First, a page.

Does the UK public support fracking? Opinion polls explained as Government lifts ban on shale gas extraction
The Government regularly asks the public what they think about fracking - and is lifting the ban despite clear opposition.
Fracking will be allowed in England again after Prime Minister Liz Truss’ government announced a controversial U-turn to reverse a ban imposed in 2019.
New business and energy secretary, Jacob Rees-Mogg, said in a statement on Thursday (22 September) that he was lifting England’s “pause” on shale gas extraction – otherwise known as fracking – to strengthen the UK’s energy security.
The process involves drilling into the Earth and injecting a water, sand and chemical mix at high pressure to fracture the rock and release natural gas. It has proved controversial in the UK due to its association with minor earthquakes, and risk of polluting water supplies with the chemicals used.
The Conservative Party had pledged not to allow fracking in its manifesto at the 2019 election, and the U-turn comes despite pronounced opposition to fracking among the UK public. That is according to the Government’s own polling on the issue, which it has been carrying out since 2014.
So what does the public think of fracking – and is there support for bringing it back?
How many people support fracking?
In Autumn 2021, the Department for Business, Energy and Industrial Strategy (BEIS) concluded that “opposition to fracking clearly outweighed support”. This was the last time its periodic public opinion survey on energy sources asked about fracking, despite three more editions being published since then.
Of the thousands of UK adults (aged 16 and over) surveyed, 22% said they strongly opposed fracking while 22% said they simply opposed it. Only 4% of people were strongly in favour, with another 13% saying they supported it.
The figures pre-date the worst of the UK energy crisis, which has seen astronomical growth in gas and electricity bills for households and businesses. Russia’s invasion of Ukraine in February 2022 has been blamed in large parts for pushing prices up, with many countries heavily reliant on Russian gas exports.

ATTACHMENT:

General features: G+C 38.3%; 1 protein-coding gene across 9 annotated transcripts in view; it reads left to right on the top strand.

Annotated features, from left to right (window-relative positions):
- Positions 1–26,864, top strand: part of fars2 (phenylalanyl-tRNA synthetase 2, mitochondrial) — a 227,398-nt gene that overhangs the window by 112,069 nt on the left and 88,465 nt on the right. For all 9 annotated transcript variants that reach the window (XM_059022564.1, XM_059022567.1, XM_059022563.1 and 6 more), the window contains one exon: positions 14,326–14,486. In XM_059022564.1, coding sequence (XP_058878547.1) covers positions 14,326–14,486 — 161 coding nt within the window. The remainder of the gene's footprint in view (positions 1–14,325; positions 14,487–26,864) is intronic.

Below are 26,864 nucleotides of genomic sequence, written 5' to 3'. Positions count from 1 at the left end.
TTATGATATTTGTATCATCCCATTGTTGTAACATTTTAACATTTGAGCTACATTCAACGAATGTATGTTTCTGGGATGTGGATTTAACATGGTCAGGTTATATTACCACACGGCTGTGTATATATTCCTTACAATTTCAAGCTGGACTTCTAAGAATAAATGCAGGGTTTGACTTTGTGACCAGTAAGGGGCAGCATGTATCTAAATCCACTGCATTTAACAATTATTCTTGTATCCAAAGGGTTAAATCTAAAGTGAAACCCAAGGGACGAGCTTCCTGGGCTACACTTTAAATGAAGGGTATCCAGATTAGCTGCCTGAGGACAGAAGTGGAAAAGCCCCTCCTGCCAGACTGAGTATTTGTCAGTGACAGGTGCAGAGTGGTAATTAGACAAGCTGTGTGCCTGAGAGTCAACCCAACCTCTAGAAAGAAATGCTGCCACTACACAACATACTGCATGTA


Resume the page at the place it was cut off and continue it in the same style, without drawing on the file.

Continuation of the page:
But more recent data from YouGov shows the cost of living crisis has not led to a significant softening in the public’s opposition to fracking.
Their data shows support for fracking rose and opposition fell in the early part of the cost of living crisis. In December 2021, 55% of people said fracking should not go ahead while 19% said it should. By May 2022, that had changed to 46% in favour and 27% opposed.
But since then the shift has levelled off, despite the worsening energy crisis, with support (28%) still 19 percentage points behind opposition (47%) in September 2022, prior to the Government’s announcement.
How has public opinion changed over time?
The Government withdrew its support for fracking in November 2019, after new scientific analysis by the Oil and Gas Authority found the technology did not exist to allow accurate predictions about the likelihood or magnitude of earthquakes linked to fracking operations.
In the months following the decision, there was a rise in the proportion of people supporting fracking, according to the BEIS opinion tracker, from 11% in December 2019 to a peak of 25% in December 2020. The proportion opposing fracking fell from 41% to 34% over the same time.
However, this trend may not have been due to people switching from one camp to another, but more people coming to an opinion in the face of increased publicity and controversy. The data shows the proportion of people who had no opinion fell from 45% to 30% between December 2019 and December 2020.
How aware are people about fracking?
A separate question, asking whether respondents had any knowledge of fracking, also shows increasing awareness among the public. In December 2019, 22% of people said they had never heard of fracking. That fell to 12% in December 2020, although rose slightly to 13% in Autumn 2021.
However, much of this movement may have been accounted for by a rise in people saying they were aware of fracking but did not really know what it was, rather than those who said they knew a little or a lot about it.
As of Autumn 2021, 8% of the public said they knew a lot about fracking, 30% a fair amount (a new answer, added in this survey) and 35% a little amount. A further 14% said they knew hardly anything, but had heard of the practice.
Why has the fracking ban been reversed?
In his Statement, Mr Rees-Mogg said the move to lift the ban on fracking in England was necessary to strengthen the UK’s energy security in light of Vladimir Putin’s illegal invasion of Ukraine and “weaponisation of energy”. He set out an ambition for the UK to become a net energy exporter by 2040.
“To get there we will need to explore all avenues available to us through solar, wind, oil and gas production – so it’s right that we’ve lifted the pause to realise any potential sources of domestic gas,” he said.
The 2019 Conservative manifesto pledged not to allow fracking in England unless the science proved categorically that it could be done safely.
The announcement on fracking came as a government-commissioned study by the British Geological Survey was published, conclusion that forecasting earthquakes still remains a scientific challenge. Allowing more drilling to go ahead will mean more data can be gathered about fracking’s safety, the government announcement said.